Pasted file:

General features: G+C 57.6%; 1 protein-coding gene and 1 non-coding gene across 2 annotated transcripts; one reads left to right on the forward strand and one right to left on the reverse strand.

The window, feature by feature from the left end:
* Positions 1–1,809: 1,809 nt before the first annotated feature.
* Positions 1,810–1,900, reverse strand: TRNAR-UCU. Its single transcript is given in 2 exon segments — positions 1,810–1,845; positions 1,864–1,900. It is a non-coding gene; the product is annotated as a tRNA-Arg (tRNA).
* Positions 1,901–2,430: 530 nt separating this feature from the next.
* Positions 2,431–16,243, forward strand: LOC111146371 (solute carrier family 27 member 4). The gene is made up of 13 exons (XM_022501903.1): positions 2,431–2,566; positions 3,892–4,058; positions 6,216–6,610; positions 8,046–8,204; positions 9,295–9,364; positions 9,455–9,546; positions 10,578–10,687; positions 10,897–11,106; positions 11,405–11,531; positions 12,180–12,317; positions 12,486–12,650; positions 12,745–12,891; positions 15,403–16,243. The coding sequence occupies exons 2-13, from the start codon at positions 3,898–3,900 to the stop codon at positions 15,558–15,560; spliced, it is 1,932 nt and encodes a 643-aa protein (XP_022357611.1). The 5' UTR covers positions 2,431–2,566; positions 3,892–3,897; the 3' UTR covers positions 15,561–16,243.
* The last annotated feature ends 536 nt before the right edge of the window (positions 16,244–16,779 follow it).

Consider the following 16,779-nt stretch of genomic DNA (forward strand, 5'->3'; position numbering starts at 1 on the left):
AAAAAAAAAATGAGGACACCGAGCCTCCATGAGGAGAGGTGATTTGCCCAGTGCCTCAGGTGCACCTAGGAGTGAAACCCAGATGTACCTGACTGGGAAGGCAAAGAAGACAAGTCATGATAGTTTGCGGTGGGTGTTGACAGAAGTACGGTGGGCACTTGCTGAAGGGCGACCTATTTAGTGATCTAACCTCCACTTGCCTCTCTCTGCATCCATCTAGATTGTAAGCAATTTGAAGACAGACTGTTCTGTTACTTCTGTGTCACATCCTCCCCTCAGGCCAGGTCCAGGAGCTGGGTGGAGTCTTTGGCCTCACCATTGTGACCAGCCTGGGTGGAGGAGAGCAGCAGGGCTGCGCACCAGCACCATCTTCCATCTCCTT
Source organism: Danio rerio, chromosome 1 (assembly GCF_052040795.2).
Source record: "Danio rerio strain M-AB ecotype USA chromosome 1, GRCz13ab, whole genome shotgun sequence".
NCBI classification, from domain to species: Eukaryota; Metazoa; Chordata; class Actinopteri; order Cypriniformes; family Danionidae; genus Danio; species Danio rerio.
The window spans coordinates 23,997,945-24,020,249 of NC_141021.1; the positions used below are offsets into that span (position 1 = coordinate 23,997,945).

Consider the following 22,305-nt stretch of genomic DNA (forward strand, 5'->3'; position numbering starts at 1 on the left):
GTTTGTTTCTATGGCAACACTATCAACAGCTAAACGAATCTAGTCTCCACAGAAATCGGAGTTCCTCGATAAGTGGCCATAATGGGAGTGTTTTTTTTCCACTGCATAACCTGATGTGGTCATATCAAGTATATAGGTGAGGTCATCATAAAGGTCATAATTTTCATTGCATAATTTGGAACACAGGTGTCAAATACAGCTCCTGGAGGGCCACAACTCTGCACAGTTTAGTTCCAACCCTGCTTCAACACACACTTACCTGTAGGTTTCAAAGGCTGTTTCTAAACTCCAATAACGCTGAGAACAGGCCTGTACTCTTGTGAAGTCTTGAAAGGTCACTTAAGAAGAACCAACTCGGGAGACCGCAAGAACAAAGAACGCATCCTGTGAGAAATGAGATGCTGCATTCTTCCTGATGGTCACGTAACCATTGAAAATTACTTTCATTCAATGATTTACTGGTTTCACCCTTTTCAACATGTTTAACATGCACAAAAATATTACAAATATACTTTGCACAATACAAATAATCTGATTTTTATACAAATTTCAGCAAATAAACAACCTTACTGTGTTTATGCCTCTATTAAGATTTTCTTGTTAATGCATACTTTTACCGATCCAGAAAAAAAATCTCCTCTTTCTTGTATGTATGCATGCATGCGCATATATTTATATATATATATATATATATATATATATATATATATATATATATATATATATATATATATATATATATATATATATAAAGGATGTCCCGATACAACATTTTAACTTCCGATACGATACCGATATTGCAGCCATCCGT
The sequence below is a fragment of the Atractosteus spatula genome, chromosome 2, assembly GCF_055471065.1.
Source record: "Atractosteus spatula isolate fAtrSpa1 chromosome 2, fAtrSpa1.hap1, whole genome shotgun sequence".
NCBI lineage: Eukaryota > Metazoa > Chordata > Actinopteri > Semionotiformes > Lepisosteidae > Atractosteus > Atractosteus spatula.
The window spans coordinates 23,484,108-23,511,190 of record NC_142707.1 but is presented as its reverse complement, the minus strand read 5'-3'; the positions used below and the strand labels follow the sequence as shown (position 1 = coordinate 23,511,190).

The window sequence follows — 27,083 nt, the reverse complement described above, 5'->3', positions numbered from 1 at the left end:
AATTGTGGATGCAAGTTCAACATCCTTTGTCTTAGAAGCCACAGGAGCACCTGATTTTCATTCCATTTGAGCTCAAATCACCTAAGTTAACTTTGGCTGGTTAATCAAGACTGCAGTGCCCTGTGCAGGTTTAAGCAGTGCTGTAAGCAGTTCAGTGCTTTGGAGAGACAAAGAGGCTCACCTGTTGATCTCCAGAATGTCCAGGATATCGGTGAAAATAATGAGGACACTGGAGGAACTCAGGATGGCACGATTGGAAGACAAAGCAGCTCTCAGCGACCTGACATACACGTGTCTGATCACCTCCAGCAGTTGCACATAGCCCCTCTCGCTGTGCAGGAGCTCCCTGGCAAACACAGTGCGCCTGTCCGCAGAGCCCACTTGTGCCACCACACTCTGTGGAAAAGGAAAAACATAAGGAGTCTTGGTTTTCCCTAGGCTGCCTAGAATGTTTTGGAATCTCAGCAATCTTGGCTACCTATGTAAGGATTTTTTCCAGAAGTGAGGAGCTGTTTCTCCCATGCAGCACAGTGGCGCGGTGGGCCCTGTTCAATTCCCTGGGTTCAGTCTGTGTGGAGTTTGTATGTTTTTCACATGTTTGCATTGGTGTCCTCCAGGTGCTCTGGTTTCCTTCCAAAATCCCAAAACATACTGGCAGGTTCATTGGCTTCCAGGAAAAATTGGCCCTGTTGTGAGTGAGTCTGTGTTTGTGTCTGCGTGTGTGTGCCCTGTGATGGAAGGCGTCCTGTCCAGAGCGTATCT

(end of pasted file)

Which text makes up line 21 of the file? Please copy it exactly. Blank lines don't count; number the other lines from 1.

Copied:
AATTGTGGATGCAAGTTCAACATCCTTTGTCTTAGAAGCCACAGGAGCACCTGATTTTCATTCCATTTGAGCTCAAATCACCTAAGTTAACTTTGGCTGGTTAATCAAGACTGCAGTGCCCTGTGCAGGTTTAAGCAGTGCTGTAAGCAGTTCAGTGCTTTGGAGAGACAAAGAGGCTCACCTGTTGATCTCCAGAATGTCCAGGATATCGGTGAAAATAATGAGGACACTGGAGGAACTCAGGATGGCACGATTGGAAGACAAAGCAGCTCTCAGCGACCTGACATACACGTGTCTGATCACCTCCAGCAGTTGCACATAGCCCCTCTCGCTGTGCAGGAGCTCCCTGGCAAACACAGTGCGCCTGTCCGCAGAGCCCACTTGTGCCACCACACTCTGTGGAAAAGGAAAAACATAAGGAGTCTTGGTTTTCCCTAGGCTGCCTAGAATGTTTTGGAATCTCAGCAATCTTGGCTACCTATGTAAGGATTTTTTCCAGAAGTGAGGAGCTGTTTCTCCCATGCAGCACAGTGGCGCGGTGGGCCCTGTTCAATTCCCTGGGTTCAGTCTGTGTGGAGTTTGTATGTTTTTCACATGTTTGCATTGGTGTCCTCCAGGTGCTCTGGTTTCCTTCCAAAATCCCAAAACATACTGGCAGGTTCATTGGCTTCCAGGAAAAATTGGCCCTGTTGTGAGTGAGTCTGTGTTTGTGTCTGCGTGTGTGTGCCCTGTGATGGAAGGCGTCCTGTCCAGAGCGTATCT